“Even though the country is divided, we are united, in a way.”
Over the coming weeks, The Face will introduce you to key workers from sectors across the UK. Here, 20-year-old supermarket assistant Keziah takes us onto the frontline of food sales, as we spend a day on a supermarket floor in Reading.
“Everything is pretty much similar to how it was before, with slight undertones of panic in people.
On a normal day, I’d go in and pick shopping for those who order online. I’d help people who need to find certain things, ask if they needed a certain product then go to the aisles and show them. They might ask me for my opinion so I give them my opinion on the products. The job was the same – except now there’s added scariness having to distance ourselves from people.
With the customers, it depends on how that person can handle the pressures of being on lockdown. Some people can be rude to you, or stand next to you in an aisle and completely ignore the social distancing policies. But the majority of people are very respectful and acknowledge that we are all in the same boat, just trying to stay back and be kind.
In terms of the team, we’ve definitely been pulling together. Before the pandemic, you’d go in, do your shift and go home, and there would be a select few people you’d talk to. But now everyone is talking to each other. We’ve had a lot of young temps coming in and they seem to brighten up the place. It’s unusual to see everyone singing and dancing. It’s nice to be at work, in that sense.
The managers are being really helpful. Ever since lockdown began I noticed a really quick response. The people speaking on the overhead radio would instruct people to follow the lines and arrows on the floor, and there were signs saying “please keep a two-metre distance.”
It took awhile for us to get PPE, but then it took awhile for everyone in the country to get PPE. Now they’ve provided us with hand sanitiser, are making sure the toilets are super clean, and the seats in the canteen have been arranged [to respect social distancing]. There’s a sense of community – everyone is trying to make sure that everyone is happy and not scared about doing their job.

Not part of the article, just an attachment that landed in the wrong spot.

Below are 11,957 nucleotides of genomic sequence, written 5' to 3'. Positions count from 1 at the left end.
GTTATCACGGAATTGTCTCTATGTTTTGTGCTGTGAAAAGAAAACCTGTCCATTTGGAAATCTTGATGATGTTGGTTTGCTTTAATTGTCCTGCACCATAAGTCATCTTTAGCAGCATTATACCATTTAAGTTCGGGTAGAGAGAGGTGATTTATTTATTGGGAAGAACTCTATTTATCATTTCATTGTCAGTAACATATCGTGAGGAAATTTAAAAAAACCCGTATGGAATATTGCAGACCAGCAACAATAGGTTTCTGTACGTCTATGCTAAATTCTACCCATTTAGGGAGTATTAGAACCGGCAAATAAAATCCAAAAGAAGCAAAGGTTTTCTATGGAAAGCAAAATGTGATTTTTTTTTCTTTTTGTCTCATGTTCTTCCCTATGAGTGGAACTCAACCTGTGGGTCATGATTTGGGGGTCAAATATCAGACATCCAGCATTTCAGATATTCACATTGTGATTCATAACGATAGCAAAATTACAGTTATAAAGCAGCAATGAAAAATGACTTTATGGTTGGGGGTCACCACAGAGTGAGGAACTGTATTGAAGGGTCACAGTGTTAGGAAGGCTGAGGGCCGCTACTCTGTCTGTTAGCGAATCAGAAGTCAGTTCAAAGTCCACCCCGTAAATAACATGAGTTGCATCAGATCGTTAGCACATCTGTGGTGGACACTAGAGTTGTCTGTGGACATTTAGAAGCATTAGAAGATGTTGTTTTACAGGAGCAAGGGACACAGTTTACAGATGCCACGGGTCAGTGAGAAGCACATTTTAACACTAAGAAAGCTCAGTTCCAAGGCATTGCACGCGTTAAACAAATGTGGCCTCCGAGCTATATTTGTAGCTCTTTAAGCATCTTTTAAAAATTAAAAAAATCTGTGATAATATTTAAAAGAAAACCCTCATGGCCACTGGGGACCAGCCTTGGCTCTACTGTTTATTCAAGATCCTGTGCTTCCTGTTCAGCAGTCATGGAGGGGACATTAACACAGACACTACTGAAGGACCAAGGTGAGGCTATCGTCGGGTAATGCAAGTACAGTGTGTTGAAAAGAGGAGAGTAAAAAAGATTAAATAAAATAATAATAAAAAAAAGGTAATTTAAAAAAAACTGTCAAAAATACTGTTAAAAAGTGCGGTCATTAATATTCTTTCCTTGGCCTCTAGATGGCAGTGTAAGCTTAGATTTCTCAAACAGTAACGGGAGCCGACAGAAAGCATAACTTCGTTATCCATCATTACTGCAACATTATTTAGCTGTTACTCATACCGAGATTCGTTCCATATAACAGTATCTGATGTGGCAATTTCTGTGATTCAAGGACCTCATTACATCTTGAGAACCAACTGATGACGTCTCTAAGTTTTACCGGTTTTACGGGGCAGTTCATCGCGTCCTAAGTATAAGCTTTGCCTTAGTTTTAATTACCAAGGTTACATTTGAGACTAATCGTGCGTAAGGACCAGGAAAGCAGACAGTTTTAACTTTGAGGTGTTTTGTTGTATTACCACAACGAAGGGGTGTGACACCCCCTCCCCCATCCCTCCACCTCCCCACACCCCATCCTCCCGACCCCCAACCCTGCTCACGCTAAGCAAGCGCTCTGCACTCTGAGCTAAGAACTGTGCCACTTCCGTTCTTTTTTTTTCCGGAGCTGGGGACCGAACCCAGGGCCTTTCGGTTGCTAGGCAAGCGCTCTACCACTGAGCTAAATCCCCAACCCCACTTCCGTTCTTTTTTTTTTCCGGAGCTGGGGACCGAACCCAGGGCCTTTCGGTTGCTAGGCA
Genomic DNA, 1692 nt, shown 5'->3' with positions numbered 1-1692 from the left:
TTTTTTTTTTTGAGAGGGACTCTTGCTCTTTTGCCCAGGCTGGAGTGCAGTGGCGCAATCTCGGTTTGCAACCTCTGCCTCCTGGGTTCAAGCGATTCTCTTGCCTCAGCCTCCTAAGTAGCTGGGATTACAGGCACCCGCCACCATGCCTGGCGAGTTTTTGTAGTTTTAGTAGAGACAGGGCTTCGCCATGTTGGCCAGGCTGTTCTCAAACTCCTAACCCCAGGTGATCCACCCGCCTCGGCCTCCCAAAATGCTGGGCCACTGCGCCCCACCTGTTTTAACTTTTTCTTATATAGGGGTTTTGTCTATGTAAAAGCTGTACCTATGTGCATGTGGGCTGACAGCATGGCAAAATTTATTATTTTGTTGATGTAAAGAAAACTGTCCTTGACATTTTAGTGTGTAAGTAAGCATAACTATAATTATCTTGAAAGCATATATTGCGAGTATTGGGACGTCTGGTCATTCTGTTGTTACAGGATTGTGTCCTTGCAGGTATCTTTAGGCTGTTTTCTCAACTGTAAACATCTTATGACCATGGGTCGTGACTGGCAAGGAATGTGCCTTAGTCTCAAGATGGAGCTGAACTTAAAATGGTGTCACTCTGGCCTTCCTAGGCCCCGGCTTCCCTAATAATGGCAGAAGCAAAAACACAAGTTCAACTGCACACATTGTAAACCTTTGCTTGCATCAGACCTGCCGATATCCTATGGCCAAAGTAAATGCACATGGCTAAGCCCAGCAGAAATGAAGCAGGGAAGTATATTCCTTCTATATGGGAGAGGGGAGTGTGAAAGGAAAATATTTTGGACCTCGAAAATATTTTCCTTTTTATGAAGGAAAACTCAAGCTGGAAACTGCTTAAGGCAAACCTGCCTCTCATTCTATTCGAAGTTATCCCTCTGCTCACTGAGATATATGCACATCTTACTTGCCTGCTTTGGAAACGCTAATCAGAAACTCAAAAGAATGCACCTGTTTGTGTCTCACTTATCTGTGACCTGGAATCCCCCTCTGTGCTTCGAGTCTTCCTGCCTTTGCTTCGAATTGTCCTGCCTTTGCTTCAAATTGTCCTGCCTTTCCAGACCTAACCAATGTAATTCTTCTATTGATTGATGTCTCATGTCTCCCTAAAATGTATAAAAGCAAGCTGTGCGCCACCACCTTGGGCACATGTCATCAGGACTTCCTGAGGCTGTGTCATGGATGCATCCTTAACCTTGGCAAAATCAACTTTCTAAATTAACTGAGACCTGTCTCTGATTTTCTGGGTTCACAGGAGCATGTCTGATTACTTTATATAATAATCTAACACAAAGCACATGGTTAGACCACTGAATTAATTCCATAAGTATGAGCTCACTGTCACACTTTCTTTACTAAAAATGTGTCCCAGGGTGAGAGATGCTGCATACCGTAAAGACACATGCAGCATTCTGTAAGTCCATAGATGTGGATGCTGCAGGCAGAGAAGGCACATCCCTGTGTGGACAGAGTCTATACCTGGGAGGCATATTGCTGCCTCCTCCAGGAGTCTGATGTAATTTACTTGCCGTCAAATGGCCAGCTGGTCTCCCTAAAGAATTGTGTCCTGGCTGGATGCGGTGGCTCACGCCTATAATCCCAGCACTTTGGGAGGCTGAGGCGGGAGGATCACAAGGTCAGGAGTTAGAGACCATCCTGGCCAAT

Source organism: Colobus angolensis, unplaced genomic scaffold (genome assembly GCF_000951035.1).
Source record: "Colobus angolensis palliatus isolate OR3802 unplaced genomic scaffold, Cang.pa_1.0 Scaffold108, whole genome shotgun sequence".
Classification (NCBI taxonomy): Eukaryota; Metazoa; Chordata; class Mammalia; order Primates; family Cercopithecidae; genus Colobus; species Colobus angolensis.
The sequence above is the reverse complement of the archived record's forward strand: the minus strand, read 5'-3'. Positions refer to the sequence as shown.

I’d say I’ve felt like a frontline worker since the pandemic hit, just because I was very aware that everything would be shut down apart from places like supermarkets and chemists – very urgent, important places. But it didn’t really impact me until the whole process carried on for a month. Now we’re in our sixth week of lockdown and I’m still in the same position where I have to go to work and provide a good service. I have to do that anyway, but now I have to step it up for the people who come out and get their shopping, going that extra mile for each customer.
It’s hard to explain, but even though there’s a lot of panic, the pandemic has almost united people in a sense. There have been a couple of moments when customers have walked past and said, ‘You guys are doing a great job, well done.’ A lot of older people are very thankful for us doing that extra bit. People are talking to each other – people who might not have spoken to one another before.
Even though the country is divided and having to stay at home, we are quite united, in a way.”